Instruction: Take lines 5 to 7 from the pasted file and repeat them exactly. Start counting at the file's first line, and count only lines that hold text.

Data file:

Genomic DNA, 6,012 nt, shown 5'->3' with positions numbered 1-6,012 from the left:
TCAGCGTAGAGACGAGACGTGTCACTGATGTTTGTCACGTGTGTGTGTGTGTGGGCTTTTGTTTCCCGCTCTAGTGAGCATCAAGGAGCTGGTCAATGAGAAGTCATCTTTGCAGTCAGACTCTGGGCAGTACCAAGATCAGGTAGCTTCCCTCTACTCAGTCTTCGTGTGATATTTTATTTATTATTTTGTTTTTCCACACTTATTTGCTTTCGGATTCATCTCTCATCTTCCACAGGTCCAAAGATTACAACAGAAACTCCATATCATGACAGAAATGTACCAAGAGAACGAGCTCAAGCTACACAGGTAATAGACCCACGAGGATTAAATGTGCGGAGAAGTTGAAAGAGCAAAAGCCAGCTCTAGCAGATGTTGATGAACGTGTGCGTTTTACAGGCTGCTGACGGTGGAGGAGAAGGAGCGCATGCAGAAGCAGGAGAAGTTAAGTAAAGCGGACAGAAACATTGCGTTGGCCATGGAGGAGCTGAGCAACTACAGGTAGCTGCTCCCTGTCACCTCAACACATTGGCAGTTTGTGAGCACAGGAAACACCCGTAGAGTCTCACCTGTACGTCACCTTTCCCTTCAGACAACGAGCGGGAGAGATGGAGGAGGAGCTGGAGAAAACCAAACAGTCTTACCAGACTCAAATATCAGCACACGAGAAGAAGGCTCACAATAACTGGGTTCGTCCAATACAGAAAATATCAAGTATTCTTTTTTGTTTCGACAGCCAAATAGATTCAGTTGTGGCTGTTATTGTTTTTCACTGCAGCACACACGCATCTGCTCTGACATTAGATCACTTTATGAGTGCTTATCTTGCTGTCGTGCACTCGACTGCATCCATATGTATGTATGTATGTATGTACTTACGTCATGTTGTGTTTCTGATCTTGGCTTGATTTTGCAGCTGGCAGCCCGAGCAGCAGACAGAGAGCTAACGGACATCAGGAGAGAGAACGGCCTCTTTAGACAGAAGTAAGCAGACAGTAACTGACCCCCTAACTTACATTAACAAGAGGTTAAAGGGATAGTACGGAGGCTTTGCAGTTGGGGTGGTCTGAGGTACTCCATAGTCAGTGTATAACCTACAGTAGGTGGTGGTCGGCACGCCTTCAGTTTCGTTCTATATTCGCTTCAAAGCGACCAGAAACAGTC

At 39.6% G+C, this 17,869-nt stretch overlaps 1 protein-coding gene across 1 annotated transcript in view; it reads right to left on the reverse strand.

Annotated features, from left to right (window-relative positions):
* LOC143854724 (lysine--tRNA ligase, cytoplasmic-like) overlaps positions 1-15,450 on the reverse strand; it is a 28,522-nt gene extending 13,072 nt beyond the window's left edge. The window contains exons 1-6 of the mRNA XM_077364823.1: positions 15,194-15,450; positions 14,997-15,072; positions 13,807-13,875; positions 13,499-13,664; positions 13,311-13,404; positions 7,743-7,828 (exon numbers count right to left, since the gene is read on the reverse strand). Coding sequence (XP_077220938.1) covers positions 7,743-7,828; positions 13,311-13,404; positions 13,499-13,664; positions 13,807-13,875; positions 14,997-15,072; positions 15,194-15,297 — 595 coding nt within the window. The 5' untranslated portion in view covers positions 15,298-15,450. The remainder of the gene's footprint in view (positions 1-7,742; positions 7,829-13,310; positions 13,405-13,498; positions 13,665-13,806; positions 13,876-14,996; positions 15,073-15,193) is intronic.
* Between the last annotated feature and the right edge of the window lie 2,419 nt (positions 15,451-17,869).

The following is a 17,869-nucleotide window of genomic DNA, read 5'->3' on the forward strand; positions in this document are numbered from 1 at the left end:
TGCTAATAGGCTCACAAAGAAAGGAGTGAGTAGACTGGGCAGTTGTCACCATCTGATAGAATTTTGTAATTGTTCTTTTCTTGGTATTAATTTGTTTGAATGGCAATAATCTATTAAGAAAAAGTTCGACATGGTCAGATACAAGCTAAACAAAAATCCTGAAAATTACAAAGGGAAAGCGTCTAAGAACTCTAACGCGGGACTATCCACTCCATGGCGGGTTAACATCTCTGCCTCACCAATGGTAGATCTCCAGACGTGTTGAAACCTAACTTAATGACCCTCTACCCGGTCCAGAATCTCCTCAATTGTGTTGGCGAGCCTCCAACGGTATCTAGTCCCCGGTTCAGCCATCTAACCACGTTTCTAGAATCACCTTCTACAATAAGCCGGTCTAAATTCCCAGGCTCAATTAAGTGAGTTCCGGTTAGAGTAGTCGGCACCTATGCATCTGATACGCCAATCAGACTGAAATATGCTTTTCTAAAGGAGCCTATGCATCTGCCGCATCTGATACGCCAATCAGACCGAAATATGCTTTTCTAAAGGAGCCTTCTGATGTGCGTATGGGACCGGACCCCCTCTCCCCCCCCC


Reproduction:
* LOC143854724 (lysine--tRNA ligase, cytoplasmic-like) overlaps positions 1-15,450 on the reverse strand; it is a 28,522-nt gene extending 13,072 nt beyond the window's left edge. The window contains exons 1-6 of the mRNA XM_077364823.1: positions 15,194-15,450; positions 14,997-15,072; positions 13,807-13,875; positions 13,499-13,664; positions 13,311-13,404; positions 7,743-7,828 (exon numbers count right to left, since the gene is read on the reverse strand). Coding sequence (XP_077220938.1) covers positions 7,743-7,828; positions 13,311-13,404; positions 13,499-13,664; positions 13,807-13,875; positions 14,997-15,072; positions 15,194-15,297 — 595 coding nt within the window. The 5' untranslated portion in view covers positions 15,298-15,450. The remainder of the gene's footprint in view (positions 1-7,742; positions 7,829-13,310; positions 13,405-13,498; positions 13,665-13,806; positions 13,876-14,996; positions 15,073-15,193) is intronic.
* Between the last annotated feature and the right edge of the window lie 2,419 nt (positions 15,451-17,869).

The following is a 17,869-nucleotide window of genomic DNA, read 5'->3' on the forward strand; positions in this document are numbered from 1 at the left end: